In Units 3 and 4 Revolutions students investigate the significant historical causes and consequences of political revolution. Revolutions represent great ruptures in time and are a major turning point in the collapse and destruction of an existing political order which results in extensive change to society. Revolutions are caused by the interplay of events, ideas, individuals and popular movements, and the interplay between the political, social, cultural, economic and environmental conditions. Their consequences have a profound effect on the political and social structures of the post-revolutionary society. Revolution is a dramatically accelerated process whereby the new regime attempts to create political, social, cultural and economic change and transformation based on the regime’s ideology.
The American Revolution from 1754 to 4 July 1776 (French and Indian War to the signing of the Declaration of Independence 1776)
· the events and conditions that contributed to the outbreak of revolution, including the colonial experience, British mercantilist policy, the French and Indian War, British management of the colonies, the Proclamation Act, British tax revenue acts and colonial responses to these acts, objections to taxation without representation, the Boston Massacre, the Coercive Acts, Powder Alarms, the First and Second Continental Congress, battles of Lexington, Concord and Bunker Hill and the Declaration of Independence
· the ideas that played a significant role in challenging the existing order, including the Enlightenment ideas: Natural Rights, Representative Government, Republicanism, and Liberty
· the role of individuals in challenging or maintaining the power of the existing order, including King George III, George Washington, Samuel Adams, John Hancock, John Adams, Thomas Paine and Thomas Jefferson
The Russian Revolution from 1896 to October 1917 (Coronation of Tsar Nicholas II to the announcement of the Soviet government on 26 October 1917)
· the events and conditions that contributed to the outbreak of revolution, including institutional weaknesses and tensions in Tsarist Russia, economic and social inequalities, the Russo-Japanese War, Bloody Sunday, the October Manifesto, the Fundamental Laws, limitations of the Dumas, World War One, the February Revolution, the effectiveness of the Provisional Governments, The Dual Authority, Lenin’s return and his April Theses, the July Days, the Kornilov Affair, and the events of October 1917
· the ideas that played a significant role in challenging the existing order, including discontent with Tsarist autocracy, liberal ideas and reforms, Marxism and Marxism-Leninism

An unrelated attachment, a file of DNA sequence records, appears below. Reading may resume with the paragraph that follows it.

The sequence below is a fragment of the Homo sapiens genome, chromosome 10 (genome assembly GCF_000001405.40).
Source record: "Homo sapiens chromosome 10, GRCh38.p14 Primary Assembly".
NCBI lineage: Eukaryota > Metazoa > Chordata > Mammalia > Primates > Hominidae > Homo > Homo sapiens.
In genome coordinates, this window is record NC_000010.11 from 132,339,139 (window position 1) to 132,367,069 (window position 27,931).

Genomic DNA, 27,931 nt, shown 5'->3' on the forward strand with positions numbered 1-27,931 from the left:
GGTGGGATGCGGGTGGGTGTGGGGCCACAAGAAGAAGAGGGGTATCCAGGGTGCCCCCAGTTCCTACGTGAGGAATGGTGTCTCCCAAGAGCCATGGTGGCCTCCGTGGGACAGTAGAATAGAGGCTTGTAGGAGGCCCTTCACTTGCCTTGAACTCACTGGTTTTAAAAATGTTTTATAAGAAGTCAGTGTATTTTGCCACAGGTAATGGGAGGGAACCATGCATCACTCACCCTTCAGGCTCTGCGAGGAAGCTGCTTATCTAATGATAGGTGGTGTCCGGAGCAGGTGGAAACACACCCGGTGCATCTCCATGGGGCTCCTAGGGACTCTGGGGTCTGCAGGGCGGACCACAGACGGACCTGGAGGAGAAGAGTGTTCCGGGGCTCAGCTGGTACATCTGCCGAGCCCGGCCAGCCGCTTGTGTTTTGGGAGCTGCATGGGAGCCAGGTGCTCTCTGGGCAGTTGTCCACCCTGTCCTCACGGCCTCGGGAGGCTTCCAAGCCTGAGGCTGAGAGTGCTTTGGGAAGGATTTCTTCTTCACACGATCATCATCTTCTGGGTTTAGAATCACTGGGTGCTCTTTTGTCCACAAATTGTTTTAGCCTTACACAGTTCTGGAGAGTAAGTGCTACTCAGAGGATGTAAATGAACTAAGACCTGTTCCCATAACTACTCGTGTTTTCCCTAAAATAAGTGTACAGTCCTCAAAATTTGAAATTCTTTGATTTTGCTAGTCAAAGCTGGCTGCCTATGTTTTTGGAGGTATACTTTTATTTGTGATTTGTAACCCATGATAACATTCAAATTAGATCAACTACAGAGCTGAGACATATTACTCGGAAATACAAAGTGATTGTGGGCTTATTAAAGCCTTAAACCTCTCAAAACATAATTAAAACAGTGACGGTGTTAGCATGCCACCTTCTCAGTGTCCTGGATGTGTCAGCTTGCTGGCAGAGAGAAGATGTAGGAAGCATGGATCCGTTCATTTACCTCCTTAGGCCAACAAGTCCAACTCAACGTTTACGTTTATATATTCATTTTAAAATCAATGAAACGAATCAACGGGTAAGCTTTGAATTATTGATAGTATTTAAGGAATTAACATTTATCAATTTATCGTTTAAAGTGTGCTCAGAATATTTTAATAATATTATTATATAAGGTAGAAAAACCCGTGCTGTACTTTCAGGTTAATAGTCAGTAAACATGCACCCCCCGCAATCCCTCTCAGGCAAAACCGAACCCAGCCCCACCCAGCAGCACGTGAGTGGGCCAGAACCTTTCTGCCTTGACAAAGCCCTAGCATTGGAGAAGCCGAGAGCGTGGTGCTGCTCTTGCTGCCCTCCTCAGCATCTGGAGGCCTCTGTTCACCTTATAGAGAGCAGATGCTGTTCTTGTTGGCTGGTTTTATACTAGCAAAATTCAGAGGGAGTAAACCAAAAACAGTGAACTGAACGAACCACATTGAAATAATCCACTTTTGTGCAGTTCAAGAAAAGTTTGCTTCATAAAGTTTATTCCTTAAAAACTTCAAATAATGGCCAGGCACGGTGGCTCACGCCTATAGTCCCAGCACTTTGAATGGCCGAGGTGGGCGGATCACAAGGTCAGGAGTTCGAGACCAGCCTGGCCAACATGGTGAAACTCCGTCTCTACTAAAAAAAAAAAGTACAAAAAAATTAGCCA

· the role of individuals in challenging or maintaining the power of the existing order, including Tsar Nicholas II and Tsarina Alexandra, Pyotr Stolypin, Grigori Rasputin, Alexander Kerensky, Vladimir Lenin and Leon Trotsky
· the contribution of popular movements in mobilising society and challenging the existing order, including workers’ protests and peasants’ uprisings, soldier and sailor mutinies, and the role of political parties: Socialist Revolutionaries, Bolsheviks and Mensheviks (SDs), Octobrists and Kadets.
VCE History Revolutions Study Design requires students to undertake 4 Areas of Study. Students complete the following tasks as part of their SACs for units 3 and 4:
In units 3 and 4, students construct an argument about the past using historical sources (primary sources and historical interpretations) as evidence to analyse the complexity and multiplicity of the causes and consequences of revolution, and to evaluate the extent to which the revolution brought change to the lives of people. Students analyse the different perspectives and experiences of people who lived through dramatic revolutionary moments, and how society changed and/or remained the same. Students use historical interpretations to evaluate the causes and consequences of revolution and the extent of change instigated by the new regime.
Grading/Study Score information:
SACs x 4: 50% of study score
End of year Exam (students write on BOTH revolutions): 50% of study score
Studying History leads to an array of occupations (archaeology, anthropology, criminology, cultural heritage office, foreign affairs and trade, writing, editing, teaching, journalism, tourism, research, data analysis, education, human resources, museum curator, among others).
The skills required to be successful in VCE History (analysis of cause and effect, evaluation of sources, communicating ideas through the written word) are invaluable and do not tie down to one field of expertise or occupation.
Before undertaking VCE History Revolutions, you should have satisfactorily completed a Year 10 History unit and demonstrated sufficient competency in all skill areas.
You must undertake Unit 3 prior to undertaking Unit 4.
Units 3 & 4: One textbook per revolution/unit.
Due to a change in Study Design, a new textbook will need to be purchased in 2022. Please consult the College booklist for this information.